Handbook of Health Communication

By Teresa L. Thompson; Alicia M. Dorsey et al. | Go to book overview

30
Ethics in Health
Communication Interventions
Nurit Guttman
Tel Aviv University

INTRODUCTION

Ethics is at the heart of health communication interventions. Invariably communication that aims to affect people's views or health-related behavior raises a multitude of ethical concerns, especially since they deal with topics that are integral to deeply held personal preferences and social values.1 The following four propositions underscore why ethical issues should be considered in the design and implementation of health communication interventions: (a) any communication activity that constitutes a purposeful attempt to promote people's health—even the most benevolent—is inundated with ethical issues; (b) ethical issues can be found in each component of the intervention, from conception of goals to assessment of outcomes; (c) ethical issues are often implicit and embedded in subtle decision-making processes and their delineation requires an assessment of unintended impacts; and (d) attending to ethical considerations may be not only a moral prerequisite but also has pragmatic significance. Whereas communication for health promotion is essentially a benevolent endeavor (Rogers, 1994), by definition it is a purposeful attempt to bring about certain changes in people's lives. Thus, like any attempt to intervene or influence people to adopt health recommendations, health communication needs a moral justification. When closely scrutinized, most, if not all, decisions that relate to the goals, design, implementation, and evaluation of health communication interventions are associated with ethical issues (Burdine, McLeroy, & Gottlieb, 1987; Doxiadis, 1987, 1990). These include decisions regarding which health issues to tackle, which populations should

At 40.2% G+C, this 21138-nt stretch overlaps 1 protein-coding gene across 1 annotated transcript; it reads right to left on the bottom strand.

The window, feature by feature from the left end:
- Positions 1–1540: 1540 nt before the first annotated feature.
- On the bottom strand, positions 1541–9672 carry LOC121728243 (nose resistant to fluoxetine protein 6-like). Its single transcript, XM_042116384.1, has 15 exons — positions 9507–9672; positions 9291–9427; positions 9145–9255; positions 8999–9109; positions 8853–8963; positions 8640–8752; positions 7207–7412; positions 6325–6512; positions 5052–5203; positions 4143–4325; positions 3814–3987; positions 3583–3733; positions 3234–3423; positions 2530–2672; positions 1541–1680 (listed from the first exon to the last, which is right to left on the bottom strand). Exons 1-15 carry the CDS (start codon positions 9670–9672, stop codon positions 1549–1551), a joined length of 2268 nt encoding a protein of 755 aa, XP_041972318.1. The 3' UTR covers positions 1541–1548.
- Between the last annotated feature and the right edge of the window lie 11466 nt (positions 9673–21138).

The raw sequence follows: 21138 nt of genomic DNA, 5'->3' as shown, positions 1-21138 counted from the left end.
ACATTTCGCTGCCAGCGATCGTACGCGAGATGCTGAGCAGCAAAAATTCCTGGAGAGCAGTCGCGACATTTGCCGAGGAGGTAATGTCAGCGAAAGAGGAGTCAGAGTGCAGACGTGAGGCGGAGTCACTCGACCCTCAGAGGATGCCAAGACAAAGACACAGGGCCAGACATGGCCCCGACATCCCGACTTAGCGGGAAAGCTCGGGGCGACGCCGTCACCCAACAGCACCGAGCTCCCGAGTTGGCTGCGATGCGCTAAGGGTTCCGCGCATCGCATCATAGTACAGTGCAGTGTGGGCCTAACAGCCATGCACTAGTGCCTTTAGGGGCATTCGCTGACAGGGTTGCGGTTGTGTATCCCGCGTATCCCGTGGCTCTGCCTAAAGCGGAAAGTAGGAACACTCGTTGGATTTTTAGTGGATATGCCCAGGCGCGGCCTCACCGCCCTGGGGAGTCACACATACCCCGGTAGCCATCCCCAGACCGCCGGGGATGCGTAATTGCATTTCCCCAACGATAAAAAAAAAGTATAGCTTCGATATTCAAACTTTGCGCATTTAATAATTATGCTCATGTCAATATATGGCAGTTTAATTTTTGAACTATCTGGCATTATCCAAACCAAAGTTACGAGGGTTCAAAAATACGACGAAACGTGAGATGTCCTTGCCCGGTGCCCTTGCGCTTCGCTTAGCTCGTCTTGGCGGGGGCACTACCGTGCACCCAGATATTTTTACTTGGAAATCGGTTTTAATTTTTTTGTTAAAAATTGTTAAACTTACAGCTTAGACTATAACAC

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1
Ethical issues in the ideological orientations and health promotion policies deserve a separate discussion. See Rothschild (2001) for distinctions as they relate to social marketing and Tesh (1988) for a historical analysis.

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